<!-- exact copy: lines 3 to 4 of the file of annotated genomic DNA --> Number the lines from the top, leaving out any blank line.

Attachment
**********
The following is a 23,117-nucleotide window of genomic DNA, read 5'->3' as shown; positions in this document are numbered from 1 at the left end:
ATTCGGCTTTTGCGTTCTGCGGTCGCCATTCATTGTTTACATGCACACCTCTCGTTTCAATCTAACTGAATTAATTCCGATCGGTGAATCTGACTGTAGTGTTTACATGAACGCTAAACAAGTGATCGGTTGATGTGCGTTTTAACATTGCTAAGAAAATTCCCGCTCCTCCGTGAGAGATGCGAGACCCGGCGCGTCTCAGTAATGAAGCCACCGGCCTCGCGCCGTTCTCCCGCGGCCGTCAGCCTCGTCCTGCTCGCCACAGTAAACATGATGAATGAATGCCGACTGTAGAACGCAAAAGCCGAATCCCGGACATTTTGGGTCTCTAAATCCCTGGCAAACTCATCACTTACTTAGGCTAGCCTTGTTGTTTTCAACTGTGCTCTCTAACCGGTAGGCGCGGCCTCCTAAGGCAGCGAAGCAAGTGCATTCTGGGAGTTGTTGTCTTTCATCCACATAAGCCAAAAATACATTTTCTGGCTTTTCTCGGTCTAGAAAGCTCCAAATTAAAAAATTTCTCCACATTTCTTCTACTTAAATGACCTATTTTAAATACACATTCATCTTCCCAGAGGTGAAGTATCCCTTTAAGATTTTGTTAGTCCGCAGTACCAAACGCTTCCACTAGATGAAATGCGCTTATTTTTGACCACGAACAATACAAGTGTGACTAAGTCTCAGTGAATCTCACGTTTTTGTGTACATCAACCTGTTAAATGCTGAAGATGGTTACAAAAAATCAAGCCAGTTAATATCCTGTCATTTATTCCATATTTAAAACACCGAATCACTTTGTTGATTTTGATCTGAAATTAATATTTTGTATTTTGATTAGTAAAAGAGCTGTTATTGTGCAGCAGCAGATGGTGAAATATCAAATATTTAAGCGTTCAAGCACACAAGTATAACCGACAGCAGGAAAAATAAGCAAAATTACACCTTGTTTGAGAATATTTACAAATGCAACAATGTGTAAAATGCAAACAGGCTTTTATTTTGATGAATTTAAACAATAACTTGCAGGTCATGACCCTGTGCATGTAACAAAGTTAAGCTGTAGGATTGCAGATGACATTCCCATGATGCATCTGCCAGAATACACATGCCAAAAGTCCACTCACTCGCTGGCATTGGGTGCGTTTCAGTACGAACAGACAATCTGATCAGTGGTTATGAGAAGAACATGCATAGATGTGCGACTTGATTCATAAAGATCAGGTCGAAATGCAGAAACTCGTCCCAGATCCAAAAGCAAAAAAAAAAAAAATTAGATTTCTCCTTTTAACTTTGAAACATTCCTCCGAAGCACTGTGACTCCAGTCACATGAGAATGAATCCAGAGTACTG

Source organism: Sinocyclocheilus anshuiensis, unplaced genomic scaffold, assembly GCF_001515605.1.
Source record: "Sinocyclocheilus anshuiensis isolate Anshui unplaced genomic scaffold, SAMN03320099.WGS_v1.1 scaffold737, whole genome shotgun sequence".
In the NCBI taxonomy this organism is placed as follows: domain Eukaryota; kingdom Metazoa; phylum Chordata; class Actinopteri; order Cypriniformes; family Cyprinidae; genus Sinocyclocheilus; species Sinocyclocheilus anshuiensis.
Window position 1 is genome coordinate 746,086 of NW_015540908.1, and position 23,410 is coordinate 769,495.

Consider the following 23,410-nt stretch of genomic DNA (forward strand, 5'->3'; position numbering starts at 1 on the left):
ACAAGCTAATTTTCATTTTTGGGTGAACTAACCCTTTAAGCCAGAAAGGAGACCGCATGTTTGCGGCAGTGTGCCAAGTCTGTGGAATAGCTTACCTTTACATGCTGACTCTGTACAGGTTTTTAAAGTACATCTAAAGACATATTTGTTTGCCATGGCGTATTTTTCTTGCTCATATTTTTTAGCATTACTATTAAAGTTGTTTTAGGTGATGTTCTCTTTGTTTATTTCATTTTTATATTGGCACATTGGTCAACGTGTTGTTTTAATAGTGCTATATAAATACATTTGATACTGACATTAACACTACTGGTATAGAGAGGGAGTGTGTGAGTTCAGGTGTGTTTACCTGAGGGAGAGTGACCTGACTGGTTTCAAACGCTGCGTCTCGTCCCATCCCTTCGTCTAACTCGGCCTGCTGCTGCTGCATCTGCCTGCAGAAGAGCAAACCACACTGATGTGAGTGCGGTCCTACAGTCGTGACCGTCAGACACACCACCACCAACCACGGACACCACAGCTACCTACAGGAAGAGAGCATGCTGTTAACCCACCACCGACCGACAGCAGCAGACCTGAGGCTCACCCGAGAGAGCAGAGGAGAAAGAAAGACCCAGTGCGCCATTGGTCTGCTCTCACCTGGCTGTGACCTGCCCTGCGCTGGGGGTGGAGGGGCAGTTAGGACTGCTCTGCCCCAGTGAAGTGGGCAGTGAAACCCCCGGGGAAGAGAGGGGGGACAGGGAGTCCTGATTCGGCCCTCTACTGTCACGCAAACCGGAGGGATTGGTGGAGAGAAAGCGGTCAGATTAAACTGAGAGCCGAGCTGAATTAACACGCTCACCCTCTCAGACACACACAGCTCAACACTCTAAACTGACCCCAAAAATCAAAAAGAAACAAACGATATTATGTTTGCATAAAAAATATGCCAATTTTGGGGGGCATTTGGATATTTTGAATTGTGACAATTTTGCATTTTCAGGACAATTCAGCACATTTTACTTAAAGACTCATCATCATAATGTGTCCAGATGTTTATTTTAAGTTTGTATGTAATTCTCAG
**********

Source organism: Sinocyclocheilus anshuiensis, unplaced genomic scaffold, assembly GCF_001515605.1.
Source record: "Sinocyclocheilus anshuiensis isolate Anshui unplaced genomic scaffold, SAMN03320099.WGS_v1.1 scaffold737, whole genome shotgun sequence".